Clinical and Research News
Neuroticism, Anxiety Disorder Share More Than Symptoms
Psychiatric News
Volume 39 Number 22 page 28-28

High levels of the personality trait of neuroticism have been observed in patients with anxiety disorders, suggesting that the trait and such disorders might be related. In fact, the trait and generalized anxiety disorder could well be due to the same genes.

This hypothesis comes from a study headed by John Hettema, M.D., Ph.D., an assistant professor of psychiatry at Virginia Commonwealth University. A report of the results is published in the September American Journal of Psychiatry.

Generalized anxiety disorder is characterized by excessive, chronic worry regarding multiple areas of life and includes symptoms such as irritability, muscle tension, sleep disturbance, and difficulty concentrating.

To find out if generalized anxiety disorder and neuroticism are genetically related, Hettema and his colleagues conducted a large twin study.

They studied about 8,000 identical and fraternal twins, including twins of both genders. Subjects participated in either face-to-face or phone interviews to find out whether they had had generalized anxiety disorder at some point in their lives. The Structured Clinical Interview for DSM-III-R was used for this purpose. They were also assessed for neuroticism with the short form of the Eysenck Personality Questionnaire, which contains 12 items that overlap with some of the diagnostic criteria for generalized anxiety disorder such as irritability, nervousness, and excessive worrying.

The researchers then used the interview results to determine whether subjects who scored high on the personality trait of neuroticism had also experienced generalized anxiety disorder at some point in their lives. They found that was the case in many subjects, suggesting that neuroticism and generalized anxiety disorder might be genetically related.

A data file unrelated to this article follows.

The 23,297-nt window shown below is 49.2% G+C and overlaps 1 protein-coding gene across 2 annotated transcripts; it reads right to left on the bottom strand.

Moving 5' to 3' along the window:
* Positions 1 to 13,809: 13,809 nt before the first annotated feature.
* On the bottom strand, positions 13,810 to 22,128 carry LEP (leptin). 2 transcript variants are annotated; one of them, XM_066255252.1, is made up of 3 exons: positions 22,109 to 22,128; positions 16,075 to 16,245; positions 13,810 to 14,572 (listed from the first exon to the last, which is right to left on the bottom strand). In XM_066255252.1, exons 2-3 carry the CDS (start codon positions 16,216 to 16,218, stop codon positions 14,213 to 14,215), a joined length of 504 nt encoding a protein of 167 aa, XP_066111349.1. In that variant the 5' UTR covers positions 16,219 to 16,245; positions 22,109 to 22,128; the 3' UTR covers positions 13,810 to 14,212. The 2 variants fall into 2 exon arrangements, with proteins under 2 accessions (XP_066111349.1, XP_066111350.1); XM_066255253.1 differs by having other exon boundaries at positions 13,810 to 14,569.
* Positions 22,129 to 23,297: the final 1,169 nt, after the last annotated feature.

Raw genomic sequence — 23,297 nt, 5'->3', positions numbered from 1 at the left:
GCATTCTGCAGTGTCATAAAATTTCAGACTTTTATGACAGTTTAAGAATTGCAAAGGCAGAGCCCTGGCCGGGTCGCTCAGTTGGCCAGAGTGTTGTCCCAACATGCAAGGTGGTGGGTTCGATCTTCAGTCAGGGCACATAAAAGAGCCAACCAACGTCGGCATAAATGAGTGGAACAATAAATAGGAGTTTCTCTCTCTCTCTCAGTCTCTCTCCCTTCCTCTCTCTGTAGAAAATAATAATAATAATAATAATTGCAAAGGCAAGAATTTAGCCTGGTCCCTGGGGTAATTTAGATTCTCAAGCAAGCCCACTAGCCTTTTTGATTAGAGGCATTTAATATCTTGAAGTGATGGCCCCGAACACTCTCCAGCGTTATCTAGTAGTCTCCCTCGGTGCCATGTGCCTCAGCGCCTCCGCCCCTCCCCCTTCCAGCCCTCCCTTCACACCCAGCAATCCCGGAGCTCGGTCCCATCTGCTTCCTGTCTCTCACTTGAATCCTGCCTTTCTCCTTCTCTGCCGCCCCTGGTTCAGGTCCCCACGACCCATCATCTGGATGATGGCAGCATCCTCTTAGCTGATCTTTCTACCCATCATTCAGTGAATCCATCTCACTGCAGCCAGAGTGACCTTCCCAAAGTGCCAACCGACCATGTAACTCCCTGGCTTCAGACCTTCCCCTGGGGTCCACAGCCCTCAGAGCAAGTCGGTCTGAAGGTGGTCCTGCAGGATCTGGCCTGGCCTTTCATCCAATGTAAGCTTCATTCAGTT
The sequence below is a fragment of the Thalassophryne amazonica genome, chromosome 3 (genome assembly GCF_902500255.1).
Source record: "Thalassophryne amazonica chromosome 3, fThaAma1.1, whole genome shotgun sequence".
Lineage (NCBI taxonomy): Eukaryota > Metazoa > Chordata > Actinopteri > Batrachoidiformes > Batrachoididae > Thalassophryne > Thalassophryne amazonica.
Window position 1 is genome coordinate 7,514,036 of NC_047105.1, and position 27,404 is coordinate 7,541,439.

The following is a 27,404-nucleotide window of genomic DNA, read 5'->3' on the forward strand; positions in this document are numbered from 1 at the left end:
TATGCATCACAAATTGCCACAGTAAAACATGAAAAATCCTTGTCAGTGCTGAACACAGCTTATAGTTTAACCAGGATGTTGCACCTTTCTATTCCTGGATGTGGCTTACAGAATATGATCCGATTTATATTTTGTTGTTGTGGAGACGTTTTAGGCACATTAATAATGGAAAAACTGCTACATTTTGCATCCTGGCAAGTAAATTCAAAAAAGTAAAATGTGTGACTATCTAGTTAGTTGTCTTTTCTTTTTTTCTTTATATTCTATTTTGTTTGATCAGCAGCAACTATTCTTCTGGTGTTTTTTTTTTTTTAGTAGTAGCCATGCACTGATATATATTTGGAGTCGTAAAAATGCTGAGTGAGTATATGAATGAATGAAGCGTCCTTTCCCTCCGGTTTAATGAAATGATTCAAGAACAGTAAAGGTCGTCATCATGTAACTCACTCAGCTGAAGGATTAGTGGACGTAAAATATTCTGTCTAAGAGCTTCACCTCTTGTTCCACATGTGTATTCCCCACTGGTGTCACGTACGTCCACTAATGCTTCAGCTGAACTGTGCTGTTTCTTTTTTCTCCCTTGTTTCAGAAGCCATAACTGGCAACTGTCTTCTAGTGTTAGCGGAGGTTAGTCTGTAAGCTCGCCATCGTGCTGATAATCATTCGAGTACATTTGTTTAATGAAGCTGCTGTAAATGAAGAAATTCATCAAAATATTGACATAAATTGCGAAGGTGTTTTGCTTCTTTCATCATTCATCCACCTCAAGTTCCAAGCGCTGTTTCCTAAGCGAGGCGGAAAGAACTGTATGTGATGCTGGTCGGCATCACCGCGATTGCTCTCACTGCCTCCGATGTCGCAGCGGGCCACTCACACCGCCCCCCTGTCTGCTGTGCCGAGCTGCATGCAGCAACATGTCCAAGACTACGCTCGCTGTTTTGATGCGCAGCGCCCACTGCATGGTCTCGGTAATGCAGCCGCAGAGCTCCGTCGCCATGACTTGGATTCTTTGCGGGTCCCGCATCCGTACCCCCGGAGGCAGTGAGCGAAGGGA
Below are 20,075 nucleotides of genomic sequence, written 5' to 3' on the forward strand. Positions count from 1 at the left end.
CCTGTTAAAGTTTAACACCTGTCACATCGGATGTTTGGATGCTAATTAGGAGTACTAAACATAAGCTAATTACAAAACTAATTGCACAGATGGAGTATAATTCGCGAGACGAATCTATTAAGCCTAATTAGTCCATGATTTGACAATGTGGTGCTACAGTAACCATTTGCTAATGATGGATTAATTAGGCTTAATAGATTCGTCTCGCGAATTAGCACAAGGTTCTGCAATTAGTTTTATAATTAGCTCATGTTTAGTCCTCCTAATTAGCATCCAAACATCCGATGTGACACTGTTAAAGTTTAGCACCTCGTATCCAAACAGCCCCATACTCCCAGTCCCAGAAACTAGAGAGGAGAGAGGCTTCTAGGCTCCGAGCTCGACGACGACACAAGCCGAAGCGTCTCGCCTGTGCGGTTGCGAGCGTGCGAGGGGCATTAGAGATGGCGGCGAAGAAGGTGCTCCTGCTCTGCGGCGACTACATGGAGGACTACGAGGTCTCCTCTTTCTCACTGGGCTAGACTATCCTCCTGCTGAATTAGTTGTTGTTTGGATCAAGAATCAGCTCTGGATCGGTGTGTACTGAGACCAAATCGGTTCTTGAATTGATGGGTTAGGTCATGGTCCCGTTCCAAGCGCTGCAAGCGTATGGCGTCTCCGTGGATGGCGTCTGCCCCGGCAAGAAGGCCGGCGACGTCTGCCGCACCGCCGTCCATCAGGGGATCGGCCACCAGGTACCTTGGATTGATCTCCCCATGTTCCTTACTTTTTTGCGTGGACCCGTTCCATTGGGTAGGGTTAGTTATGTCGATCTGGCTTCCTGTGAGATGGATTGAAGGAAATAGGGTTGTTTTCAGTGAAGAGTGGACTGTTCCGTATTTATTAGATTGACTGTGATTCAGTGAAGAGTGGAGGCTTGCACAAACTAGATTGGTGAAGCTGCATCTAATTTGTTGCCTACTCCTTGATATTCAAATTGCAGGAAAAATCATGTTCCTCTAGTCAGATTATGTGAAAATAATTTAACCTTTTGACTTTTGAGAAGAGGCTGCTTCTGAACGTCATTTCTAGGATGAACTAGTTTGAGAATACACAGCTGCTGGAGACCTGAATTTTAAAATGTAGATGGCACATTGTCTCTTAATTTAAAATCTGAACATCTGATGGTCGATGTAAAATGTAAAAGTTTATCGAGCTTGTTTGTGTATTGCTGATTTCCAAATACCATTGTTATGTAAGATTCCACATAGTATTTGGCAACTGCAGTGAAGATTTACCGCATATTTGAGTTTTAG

They then looked to determine whether a coexistence of neuroticism and generalized anxiety disorder occurred more often in identical than in fraternal twins. They found that there was such a relationship, suggesting that the same genes that cause neuroticism could cause generalized anxiety disorder, since identical twins share 100 percent of their genes.

"Our results suggest that the genetic factors underlying neuroticism are nearly indistinguishable from those that influence liability to generalized anxiety disorder," Hettema and his colleagues concluded in their study report.

One of the implications of their findings, they added, is that people with high levels of neuroticism might be a useful starting point to hunt for genes for generalized anxiety disorder.

As for the study's implications for current psychiatric practice," Although most psychiatrists do not routinely measure neuroticism," Hettema told Psychiatric News, "if there are indications of high neuroticism by whatever means, this would suggest that screening for generalized anxiety disorder would be a good practice. However, patients do not generally present with complaints of being neurotic, but rather because they have actually developed a psychiatric syndrome like generalized anxiety disorder, so the cat's already out of the bag."

The study was financed by the National Institute of Mental Health.

The study, "Genetic and Environmental Sources of Covariation Between Generalized Anxiety Disorder and Neuroticism," is posted online at<http://ajp.psychiatryonline.org/cgi/content/full/161/9/1581>.

Am J Psychiatry20041611581

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